These are, to put it mildly, brutal times for the nation’s transportation sector. With airline passenger traffic down by 95%, even Berkshire Hathaway dumped its $6 billion stake in four carriers over the weekend. Car rental companies have taken less of a hit, but business is still off between 50% and 75%, with Hertz rumored to be preparing a bankruptcy filing. Bus companies report that somewhere been 80% and 95% of their bookings are gone.
And when it comes to long-distance trains? Amtrak, the nation’s passenger railroad, has seen its losses tally to $700 million even while running on a drastically curtailed schedule as passenger counts fell roughly on par with those of the airlines.
You might ask, then, what kind of marketing a railroad can possibly do at a time when nobody wants to board a train. Well, it can try getting them to draw a train instead.
Last week, the Stories section of Amtrak’s Instagram account gave followers an unusual challenge: Take a look at a photo of the train, take a few seconds to memorize it, then draw it and send in your artwork.
But what might at first seem like a rather cheesy, low-budget bit of marketing looks a lot shrewder when you consider that traditional travel messages are out the window right now: There’s little point in advertising vacation packages, special fares and the leisurely pace of train travel when Americans can’t or are refusing to leave their homes.
“We’re focused on informing and engaging with our users: hearing stories of their past travel, encouraging them to daydream of their next adventure, and to have some #Amtrak fun at home by way of activities, projects, and content,” Amtrak’s director of digital media Andy Jasenak told Adweek.
The idea came out of brainstorming sessions with the railroad’s social media team, which was looking for ways to “keep the brand top of mind for future travel,” Jasenak added.
The photo that players were asked to draw shows the Chicago-bound Empire Builder with two Genesis-series P42 locomotives consisting of Superliner bi-level cars, heading away from the Rockies in the distance. The scene is a basic exercise in geometric sketching and perspective, but that didn’t stop fans from submitting a range of interpretations, from the impressionistic to the pseudo-cubist to something Bob Ross might have attempted.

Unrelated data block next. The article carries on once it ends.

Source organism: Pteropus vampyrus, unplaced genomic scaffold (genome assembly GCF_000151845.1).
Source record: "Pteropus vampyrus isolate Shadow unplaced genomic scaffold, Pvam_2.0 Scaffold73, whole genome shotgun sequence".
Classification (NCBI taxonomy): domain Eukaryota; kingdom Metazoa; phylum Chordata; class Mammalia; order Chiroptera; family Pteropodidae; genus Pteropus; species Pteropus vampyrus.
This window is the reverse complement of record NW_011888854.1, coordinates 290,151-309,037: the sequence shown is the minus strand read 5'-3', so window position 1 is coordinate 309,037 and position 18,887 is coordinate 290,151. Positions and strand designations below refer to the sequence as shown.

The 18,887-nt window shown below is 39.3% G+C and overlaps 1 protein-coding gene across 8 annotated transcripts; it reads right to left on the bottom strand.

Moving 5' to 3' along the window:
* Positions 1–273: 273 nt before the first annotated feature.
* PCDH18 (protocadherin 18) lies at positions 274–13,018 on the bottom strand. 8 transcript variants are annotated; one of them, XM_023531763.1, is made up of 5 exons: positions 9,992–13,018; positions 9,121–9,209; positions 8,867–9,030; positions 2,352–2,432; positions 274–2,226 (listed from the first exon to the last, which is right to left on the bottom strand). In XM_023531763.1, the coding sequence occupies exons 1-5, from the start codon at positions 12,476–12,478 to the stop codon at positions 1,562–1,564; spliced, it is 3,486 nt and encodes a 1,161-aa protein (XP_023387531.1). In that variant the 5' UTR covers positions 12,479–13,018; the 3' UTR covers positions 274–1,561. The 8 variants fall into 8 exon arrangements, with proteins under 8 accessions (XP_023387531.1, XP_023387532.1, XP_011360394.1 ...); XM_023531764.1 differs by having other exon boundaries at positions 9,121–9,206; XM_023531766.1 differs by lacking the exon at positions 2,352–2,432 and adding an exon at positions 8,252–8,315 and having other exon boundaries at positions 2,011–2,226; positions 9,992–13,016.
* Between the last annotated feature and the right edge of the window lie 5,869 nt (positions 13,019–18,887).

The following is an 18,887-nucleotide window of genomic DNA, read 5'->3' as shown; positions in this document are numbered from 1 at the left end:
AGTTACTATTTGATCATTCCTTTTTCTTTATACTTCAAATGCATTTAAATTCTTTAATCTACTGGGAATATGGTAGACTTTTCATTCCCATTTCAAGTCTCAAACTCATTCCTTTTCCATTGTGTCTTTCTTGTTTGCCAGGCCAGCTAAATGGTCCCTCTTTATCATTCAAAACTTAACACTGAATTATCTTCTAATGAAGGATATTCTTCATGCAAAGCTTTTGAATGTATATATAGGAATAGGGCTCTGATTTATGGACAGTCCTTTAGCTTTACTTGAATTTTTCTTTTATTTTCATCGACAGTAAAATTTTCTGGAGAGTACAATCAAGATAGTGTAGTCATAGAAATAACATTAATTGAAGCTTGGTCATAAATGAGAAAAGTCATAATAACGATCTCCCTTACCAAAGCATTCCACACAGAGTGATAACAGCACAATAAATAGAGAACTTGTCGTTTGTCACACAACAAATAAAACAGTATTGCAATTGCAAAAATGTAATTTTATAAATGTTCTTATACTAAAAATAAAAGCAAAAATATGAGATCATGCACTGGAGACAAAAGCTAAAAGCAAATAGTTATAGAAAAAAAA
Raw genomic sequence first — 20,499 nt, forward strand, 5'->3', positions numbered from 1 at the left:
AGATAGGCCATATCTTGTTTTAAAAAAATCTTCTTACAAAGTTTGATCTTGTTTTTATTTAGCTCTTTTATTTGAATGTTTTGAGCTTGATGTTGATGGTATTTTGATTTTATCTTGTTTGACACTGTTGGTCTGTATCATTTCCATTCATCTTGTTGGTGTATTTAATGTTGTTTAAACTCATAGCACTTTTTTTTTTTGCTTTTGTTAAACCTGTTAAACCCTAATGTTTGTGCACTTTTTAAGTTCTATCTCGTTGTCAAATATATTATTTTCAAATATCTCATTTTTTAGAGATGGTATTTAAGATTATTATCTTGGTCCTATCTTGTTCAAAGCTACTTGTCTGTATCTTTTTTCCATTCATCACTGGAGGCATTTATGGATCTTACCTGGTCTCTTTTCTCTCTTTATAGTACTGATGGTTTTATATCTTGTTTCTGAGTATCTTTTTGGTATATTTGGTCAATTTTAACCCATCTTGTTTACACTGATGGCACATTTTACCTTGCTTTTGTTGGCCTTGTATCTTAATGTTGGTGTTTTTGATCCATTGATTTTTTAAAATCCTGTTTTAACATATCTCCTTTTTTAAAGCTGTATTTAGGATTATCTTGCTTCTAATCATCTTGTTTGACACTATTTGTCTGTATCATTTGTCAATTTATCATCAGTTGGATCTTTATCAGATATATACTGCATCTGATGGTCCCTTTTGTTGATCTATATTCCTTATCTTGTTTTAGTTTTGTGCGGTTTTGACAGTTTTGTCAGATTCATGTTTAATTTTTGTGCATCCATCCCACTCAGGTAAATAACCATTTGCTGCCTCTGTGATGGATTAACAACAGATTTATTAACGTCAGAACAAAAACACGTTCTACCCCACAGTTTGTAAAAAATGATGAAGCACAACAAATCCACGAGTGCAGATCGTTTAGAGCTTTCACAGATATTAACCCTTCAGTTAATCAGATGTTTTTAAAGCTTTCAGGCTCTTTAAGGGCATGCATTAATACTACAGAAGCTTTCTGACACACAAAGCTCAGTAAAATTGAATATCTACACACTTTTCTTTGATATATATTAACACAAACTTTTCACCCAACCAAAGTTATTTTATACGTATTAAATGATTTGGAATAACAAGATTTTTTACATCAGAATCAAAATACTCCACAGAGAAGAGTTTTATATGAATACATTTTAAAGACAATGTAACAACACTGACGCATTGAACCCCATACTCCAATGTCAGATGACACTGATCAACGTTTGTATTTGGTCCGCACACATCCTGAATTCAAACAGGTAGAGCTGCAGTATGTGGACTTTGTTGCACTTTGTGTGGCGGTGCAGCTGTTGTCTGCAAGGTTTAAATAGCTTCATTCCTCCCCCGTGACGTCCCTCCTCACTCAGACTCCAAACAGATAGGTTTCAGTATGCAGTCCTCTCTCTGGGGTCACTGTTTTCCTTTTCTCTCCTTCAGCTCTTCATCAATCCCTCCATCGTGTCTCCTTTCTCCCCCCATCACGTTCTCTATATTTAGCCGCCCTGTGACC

But the point isn’t to create fine art, of course—it’s to get consumers to stay excited about rail travel, even as they cool their heels at home. And this mission appears to have been accomplished, especially since Amtrak is reposting some of the more colorful submissions. “We’ve noticed a boomerang effect,” Jasenak said. “Users repost our mention and continue the conversation.”
Amtrak’s tactic also reflects the new reality facing most every travel company during the Covid era. With traditional advertising having ground to a halt (not only are Americans not traveling, transportation companies trying desperately to conserve cash have little to spend on pricey campaigns anyway), the kind of homespun efforts like the one Amtrak is doing are a cost-effective way to at least keep some degree of brand messaging out in the world.
Already a major trend among influencers and brands since 2018, Instagram Stories is increasingly the social channel where companies are building community and awareness on a budget during the pandemic. Reyka Vodka is having weekly quarantine beard contests; NYT Cooking held a live lasagna cook-along with chef Samin Nosrat of Salt, Fat, Acid, Heat; and Nikon is hosting weekly livestreams with photographers as well as issuing quarantine-appropriate photo challenges.
Denmark’s Faroe Islands, which mastered low-budget tourism with sheep cams in 2016, last month launched a virtual tour, a helmet-cam adventure that allowed users to control their own “hike” by using their phones at home, went viral.
Amtrak’s next train-related Instagram challenge will go live Thursday.